Sudden death - what was the actual cause?

by BunnB.

I recently lost my very loved giant Flemish/Norwegian mix rabbit of 2 plus years. I got a new kitten a couple of weeks ago to become friends with my rabbit. They adored each other. Up until recently, my rabbit (who lived indoors) seemed to be very healthy. What I can't seem to get past is what exactly happened? I am more than heart broken.

The day before he died I noticed he had very sticky boogers blocking his nose so naturally I picked them for him. He also had runny gooping eyes. He had never in the 2 years I had him had this problem. He seemed very lethargic as well. I cleaned his pen and put him away for the night hoping that he'd make it thru the weekend so I could take him to see the vet on Monday. The next morning I woke up to check on him; he was dead!!! Stiff and with his eyes open. Absolutely horrifying for me (still).

What happened? Was it from the kitten? She had used his litterbox once when I didn't notice until I found her feces in his cage. I immediately cleaned it out. Was he poisoned from it? He also had started eating her food, and I've read that it can be too much protein especially for something that isn't supposed to eat meat!!

I just can't seem to get past how and why he died. People tell me because of his breed he wasn't meant to live long anyway. He was 2 or more years and about 20 lbs. Please if anyone has answers I'd love to hear them. It haunts me to think it was from my doing. I just need to know....

***** Karen Sez *****
So sorry for the death of your rabbit! I hope you will find the courage to obtain another Flemish or Flemish cross; I am confident that barring any calamities, it should actually be expected to live longer than 5 years.

I cannot tell you exactly why the rabbit died with certainty, but I can tell you what it sounds like to me. Your description sounds exactly like Pasteurellosis that went quickly to pneumonia, which is what killed your rabbit. Don't know if it will help, but it is well known that the vast majority of rabbits carry P. multocida, the germ causing Pasteurellosis, in their respiratory systems naturally, without exhibiting any symptoms. In the case of your rabbit, something triggered a failure of the immune system, enabling the germs to overwhelm the rabbit's health and life.

I don't know if your rabbit would have gotten sick sooner or later, or whether the arrival of the kitten had something to do with the onset of disease. The timing of the onset of symptoms is indeed suspicious, since the rabbit came down with the grave respiratory infection just 2 weeks after the arrival of the kitten.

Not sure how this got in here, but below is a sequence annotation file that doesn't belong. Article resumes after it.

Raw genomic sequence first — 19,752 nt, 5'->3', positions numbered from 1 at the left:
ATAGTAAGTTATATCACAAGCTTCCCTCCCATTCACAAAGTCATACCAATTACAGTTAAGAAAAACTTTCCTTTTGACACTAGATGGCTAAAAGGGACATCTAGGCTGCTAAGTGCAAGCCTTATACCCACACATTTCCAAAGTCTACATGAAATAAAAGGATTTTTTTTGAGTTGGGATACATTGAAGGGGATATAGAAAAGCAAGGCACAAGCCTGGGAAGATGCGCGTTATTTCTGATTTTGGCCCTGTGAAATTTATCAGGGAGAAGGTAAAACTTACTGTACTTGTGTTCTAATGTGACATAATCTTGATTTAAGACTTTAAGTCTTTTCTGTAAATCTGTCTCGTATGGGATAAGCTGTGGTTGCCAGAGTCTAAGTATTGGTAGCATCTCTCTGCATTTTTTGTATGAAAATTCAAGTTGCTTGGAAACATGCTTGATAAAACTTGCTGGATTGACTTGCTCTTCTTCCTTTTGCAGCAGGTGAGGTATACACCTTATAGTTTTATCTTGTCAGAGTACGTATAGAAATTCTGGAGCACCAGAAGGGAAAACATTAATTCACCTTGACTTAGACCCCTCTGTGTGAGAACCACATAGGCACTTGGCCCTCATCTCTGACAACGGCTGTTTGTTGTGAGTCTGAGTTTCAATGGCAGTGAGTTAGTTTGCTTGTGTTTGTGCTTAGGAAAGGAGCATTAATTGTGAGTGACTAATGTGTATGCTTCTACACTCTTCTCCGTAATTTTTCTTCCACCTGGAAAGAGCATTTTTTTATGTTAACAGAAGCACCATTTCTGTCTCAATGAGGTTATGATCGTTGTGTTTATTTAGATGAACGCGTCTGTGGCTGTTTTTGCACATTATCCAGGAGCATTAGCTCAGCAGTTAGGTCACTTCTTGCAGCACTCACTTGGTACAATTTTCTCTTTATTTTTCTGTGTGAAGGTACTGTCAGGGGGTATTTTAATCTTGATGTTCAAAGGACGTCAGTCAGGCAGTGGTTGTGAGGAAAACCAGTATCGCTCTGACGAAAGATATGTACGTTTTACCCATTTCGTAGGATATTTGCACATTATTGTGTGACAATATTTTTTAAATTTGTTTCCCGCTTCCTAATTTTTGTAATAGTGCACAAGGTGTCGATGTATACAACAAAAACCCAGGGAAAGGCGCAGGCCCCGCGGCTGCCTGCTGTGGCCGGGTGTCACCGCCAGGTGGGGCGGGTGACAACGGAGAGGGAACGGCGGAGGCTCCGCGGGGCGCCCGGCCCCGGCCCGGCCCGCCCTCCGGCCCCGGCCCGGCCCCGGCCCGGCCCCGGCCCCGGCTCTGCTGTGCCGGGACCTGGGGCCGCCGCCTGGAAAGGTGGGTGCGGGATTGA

It is indeed true that the rabbit should not eat cat food, and exposure to cat droppings can't be ideal for a rabbit, but whether or not these situations contributed to the death of the rabbit...I'm just not certain. Plenty of rabbits and cats share living quarters across the nation without sickening the other species.

Perhaps your vet could shed more light on probabilities than I can.

If any rabbit owners or breeders have had similar experiences and can shed more light on this situation, please do!

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Oct 27, 2020
2 rabbits sudden death
by: Anonymous

Hi all, I have two rabbits one lionhead, one mixed breed have had for two years. I bought them off a lady who said they were only six months when we got them.

They were fine yesterday and today when I went to feed them they were both dead, one upstairs and one downstairs. Can anyone share any ideas as to what may have happened please?

***** Karen Sez *****

Hmm, did anyone put out poison for mice or other critters? Spray for ants outside and then track poison inside on the shoes?

Jul 30, 2019
Another thought...
by: SueZoo

My first thought upon reading the details of the rabbits rapid demise was: Did the kitten scratch or bite him (in play), causing small puncture wound(s) which would have closed over and been virtually invisible but would have sealed harmful bacteria under the rabbit's skin, thus starting a deadly infectious process?